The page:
December 19, 2002
A NATIONAL expert on urban parks uses a vivid image to describe how change happens. It's like pumping a playground swing - not pushing off from the ground, but simply pumping your legs until the swing moves, says Peter Harnick, of the Trust for Public Land. At first, it's awkward and difficult, with progress nearly imperceptible. But keep at it and eventually you can reach great heights. Using that image, Fairmount Park started this year in that difficult, awkward stage. But at the end of 2002, it has achieved promising movement: a new (interim)
December 23, 2002 |
FAIRMOUNT PARK has a rich history with many important milestones. March 26, 1867, for example, marked the passage of the first Fairmount Park Act, officially recommitting the land on both sides of the Schuylkill to public use and creating the Fairmount Park Commission. On May 10, 1876, tens of thousands of Americans traveled to Philadelphia and stood in front of Memorial Hall to witness President Grant kick off the nation's centennial celebration. Perhaps Dec. 12, 2002, will also be remembered as the kick-off date when Philadelphia began a strategic planning process that will fully engage the public in serious discussion about its vision for its park system.
April 14, 2005 |
Gov. Rendell signed legislation yesterday asking voters to authorize the largest investment in environmental programs in Pennsylvania history. The $625 million bond, to be placed on the May 17 primary ballot, would pay for a significant expansion of the state's landmark Growing Greener program, which supports a wide range of environmental cleanup projects and land protection. "What we are doing is doubling the impact of the Growing Greener program at a time when we need to improve the environment," Rendell said before signing the bill in a bipartisan ceremony at the Capitol.
July 13, 2005 |
Much has been in the news lately about changes in Fairmount Park's leadership and concern over funding shortfalls. At a time when park management is considering how best to move forward, there are positive initiatives in the private sector that are quietly improving the state of Philadelphia's premier park system. Growing the Neighborhood is one such initiative. Now in its second season, this public/private venture was created to help improve the city's extensive network of neighborhood parks, many of which are historic, some more than a century old. Nationwide, the health of urban parks has become a yardstick of a city's economic vitality.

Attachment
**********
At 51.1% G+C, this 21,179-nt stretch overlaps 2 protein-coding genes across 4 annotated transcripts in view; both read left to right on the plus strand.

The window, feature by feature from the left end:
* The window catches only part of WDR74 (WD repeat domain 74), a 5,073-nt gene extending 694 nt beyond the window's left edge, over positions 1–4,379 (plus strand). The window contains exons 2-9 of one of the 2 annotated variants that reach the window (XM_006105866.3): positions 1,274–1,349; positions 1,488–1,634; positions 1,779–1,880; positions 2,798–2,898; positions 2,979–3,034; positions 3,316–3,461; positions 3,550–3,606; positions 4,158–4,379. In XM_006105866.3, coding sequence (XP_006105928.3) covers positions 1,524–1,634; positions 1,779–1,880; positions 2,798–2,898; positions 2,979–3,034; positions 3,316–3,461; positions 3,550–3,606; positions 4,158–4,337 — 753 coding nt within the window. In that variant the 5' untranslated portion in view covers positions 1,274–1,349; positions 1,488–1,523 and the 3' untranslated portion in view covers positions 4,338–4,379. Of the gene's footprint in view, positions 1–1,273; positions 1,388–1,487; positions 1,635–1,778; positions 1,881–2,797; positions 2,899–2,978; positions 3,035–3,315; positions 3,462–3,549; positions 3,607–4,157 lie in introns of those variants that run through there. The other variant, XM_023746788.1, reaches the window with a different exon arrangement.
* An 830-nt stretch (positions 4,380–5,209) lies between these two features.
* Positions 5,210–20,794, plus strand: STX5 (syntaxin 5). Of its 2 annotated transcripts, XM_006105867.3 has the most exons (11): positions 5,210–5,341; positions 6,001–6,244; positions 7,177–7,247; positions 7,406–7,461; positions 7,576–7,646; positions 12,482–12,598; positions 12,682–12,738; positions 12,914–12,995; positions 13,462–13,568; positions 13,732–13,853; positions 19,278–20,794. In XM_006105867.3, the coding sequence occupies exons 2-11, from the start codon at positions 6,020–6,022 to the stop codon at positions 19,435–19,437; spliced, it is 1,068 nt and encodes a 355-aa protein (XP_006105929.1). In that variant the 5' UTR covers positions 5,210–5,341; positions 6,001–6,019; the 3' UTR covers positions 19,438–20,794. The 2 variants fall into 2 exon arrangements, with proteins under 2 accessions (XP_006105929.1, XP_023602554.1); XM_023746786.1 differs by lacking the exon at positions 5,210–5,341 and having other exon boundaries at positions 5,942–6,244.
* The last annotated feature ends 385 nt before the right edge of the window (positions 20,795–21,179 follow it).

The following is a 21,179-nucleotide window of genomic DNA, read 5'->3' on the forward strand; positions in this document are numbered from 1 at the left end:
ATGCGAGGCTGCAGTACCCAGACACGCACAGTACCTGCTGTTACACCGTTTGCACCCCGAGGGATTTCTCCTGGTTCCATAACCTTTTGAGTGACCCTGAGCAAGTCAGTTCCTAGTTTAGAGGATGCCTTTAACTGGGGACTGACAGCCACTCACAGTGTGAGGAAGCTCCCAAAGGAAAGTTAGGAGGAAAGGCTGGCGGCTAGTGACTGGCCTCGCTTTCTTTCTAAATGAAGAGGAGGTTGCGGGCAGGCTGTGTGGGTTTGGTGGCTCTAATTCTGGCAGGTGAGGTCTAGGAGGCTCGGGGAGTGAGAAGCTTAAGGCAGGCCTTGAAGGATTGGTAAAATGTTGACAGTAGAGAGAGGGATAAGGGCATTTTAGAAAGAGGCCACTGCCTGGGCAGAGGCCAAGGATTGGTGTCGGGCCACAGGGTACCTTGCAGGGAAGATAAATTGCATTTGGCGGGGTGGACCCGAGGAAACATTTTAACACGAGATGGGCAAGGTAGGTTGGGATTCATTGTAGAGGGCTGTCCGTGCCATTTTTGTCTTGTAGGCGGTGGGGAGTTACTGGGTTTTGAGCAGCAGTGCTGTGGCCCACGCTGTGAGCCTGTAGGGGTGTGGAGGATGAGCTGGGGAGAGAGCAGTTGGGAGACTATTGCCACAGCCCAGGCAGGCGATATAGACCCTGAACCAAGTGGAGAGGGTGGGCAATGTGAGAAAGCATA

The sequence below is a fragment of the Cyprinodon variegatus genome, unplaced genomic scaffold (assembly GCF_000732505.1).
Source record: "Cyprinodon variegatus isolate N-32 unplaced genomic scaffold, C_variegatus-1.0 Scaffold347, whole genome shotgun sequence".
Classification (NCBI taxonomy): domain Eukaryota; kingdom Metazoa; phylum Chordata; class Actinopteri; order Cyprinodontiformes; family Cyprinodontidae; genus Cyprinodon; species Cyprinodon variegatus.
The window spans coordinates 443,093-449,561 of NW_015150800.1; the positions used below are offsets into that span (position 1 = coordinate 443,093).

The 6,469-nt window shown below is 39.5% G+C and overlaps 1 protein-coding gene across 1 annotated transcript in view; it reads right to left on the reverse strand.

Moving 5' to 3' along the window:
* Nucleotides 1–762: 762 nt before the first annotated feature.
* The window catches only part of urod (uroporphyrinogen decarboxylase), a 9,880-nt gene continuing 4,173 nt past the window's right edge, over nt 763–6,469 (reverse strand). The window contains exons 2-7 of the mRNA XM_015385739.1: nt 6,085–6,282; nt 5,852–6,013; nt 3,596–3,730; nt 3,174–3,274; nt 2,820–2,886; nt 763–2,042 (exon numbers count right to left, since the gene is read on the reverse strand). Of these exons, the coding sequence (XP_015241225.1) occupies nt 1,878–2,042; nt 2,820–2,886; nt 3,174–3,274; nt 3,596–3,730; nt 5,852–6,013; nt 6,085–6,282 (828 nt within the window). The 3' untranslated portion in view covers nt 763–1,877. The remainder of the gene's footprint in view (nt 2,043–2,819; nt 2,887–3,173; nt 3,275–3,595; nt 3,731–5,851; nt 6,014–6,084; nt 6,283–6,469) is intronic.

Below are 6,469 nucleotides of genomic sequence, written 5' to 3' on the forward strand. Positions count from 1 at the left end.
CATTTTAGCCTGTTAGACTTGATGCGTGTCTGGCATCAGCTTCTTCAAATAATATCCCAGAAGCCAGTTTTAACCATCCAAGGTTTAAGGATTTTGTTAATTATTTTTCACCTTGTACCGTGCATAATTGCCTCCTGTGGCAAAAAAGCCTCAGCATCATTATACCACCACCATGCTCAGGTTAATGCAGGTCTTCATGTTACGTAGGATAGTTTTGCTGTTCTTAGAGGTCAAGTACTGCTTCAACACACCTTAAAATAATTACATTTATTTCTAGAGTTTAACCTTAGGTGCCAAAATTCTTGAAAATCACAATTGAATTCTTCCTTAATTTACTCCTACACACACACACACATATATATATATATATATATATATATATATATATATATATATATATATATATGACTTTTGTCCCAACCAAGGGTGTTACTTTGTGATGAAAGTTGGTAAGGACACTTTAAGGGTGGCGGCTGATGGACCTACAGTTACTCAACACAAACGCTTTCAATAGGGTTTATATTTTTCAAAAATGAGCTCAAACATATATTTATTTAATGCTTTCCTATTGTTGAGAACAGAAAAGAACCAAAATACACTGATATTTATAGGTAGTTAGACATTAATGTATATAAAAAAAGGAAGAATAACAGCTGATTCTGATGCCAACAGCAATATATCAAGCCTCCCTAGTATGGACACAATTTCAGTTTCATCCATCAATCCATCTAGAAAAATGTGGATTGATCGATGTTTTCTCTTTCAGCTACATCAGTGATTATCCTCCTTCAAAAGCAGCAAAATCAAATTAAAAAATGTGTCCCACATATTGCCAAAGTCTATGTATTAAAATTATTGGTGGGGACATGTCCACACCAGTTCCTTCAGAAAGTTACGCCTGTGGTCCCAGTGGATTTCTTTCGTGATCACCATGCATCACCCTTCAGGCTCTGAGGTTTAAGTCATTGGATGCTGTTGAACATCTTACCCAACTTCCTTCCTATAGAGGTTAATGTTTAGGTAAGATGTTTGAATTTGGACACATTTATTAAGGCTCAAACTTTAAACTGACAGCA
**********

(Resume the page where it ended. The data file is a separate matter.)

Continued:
March 7, 2003 |
With a little maneuvering on Wall Street and some fine-tuning of regulations, New Jersey should have $500 million to buy hundreds of thousands of acres of open space while it's still available, Gov. McGreevey said yesterday. Good thing, too. The state Green Acres fund, which buys land for parks, is almost out of money. To get people - specifically farmers - to sell their land or development rights to the state, McGreevey will seek legislative approval of an income-tax break, he said.
December 16, 1997 |
Many of the estimated 300 structures in Fairmount Park are in sad shape. Park statues need repair, tennis courts lack nets, picnic tables are in pieces, ballfields are often overused and under-maintained. But what worries park managers most are the deteriorating conditions and ultimate fate of the "wild" areas - the woods, wetlands and meadows that make up three-quarters of the 8,900-acre park system. Experts say rushing water, disappearing plants and voracious deer are destroying the woods.
July 20, 1998 |
A local homeowners' group is trying to save open-space funds from a fast-approaching deadline that will send the $1.4 million back to Montgomery County. Last week, the Norristown Homeowners Association submitted a request to the borough's Planning Department asking it to acquire undeveloped land near the Noblewood subdivision on Thomas Barone Street through the county's open-space grant program. In 1995, the county gave $1.6 million to the borough for several recommended acquisitions.
June 15, 1994 |
Anyone viewing Philadelphia objectively must be struck by the stark contrasts of its real charm and beauty side-by-side with equal amounts of depressing ugliness, decay and filth. Nothing illustrates the disparity better than the Schuylkill. Entering the city, it flows through one of America's most beautiful urban parks. Its waters attract fisherman, rowers, boaters. Its banks teem with picnickers, joggers, cyclists and lovers. But as the river flows past the Philadelphia Museum of Art into Center City to its confluence with the Delaware, it's a totally different body of water.
October 18, 1990
It seems that more than just driving a motor vehicle is forbidden these days along Forbidden Drive, the pastoral, eight-mile trail that hugs the Wissahickon Creek along its run through Fairmount Park. The onslaught of large numbers of all-terrain bicyclists threatens to force off the trail anyone who wants to walk, jog and, certainly, canter atop a skittish horse - at least, anyone who wants to pursue these more gentle modes of travel in safety. The death in September of a 49-year-old horsewoman whose mount was spooked by a group of cyclists doing their Magnificent Seven imitation (they were riding seven-abreast)
March 21, 2003 |
Robert Mitchell Hanna, 67, a Philadelphia landscape architect who believed that elegant, user-friendly public spaces could make cities more vital, died March 8 after complications from surgery. A memorial service is scheduled for 4 p.m. tomorrow at Trinity Center for Urban Life, 22d and Spruce Streets. In recent years, Mr. Hanna operated the small RM Hanna design firm in his Center City home, but he was best known for his two-decade collaboration with local landscape architect Laurie C. Olin.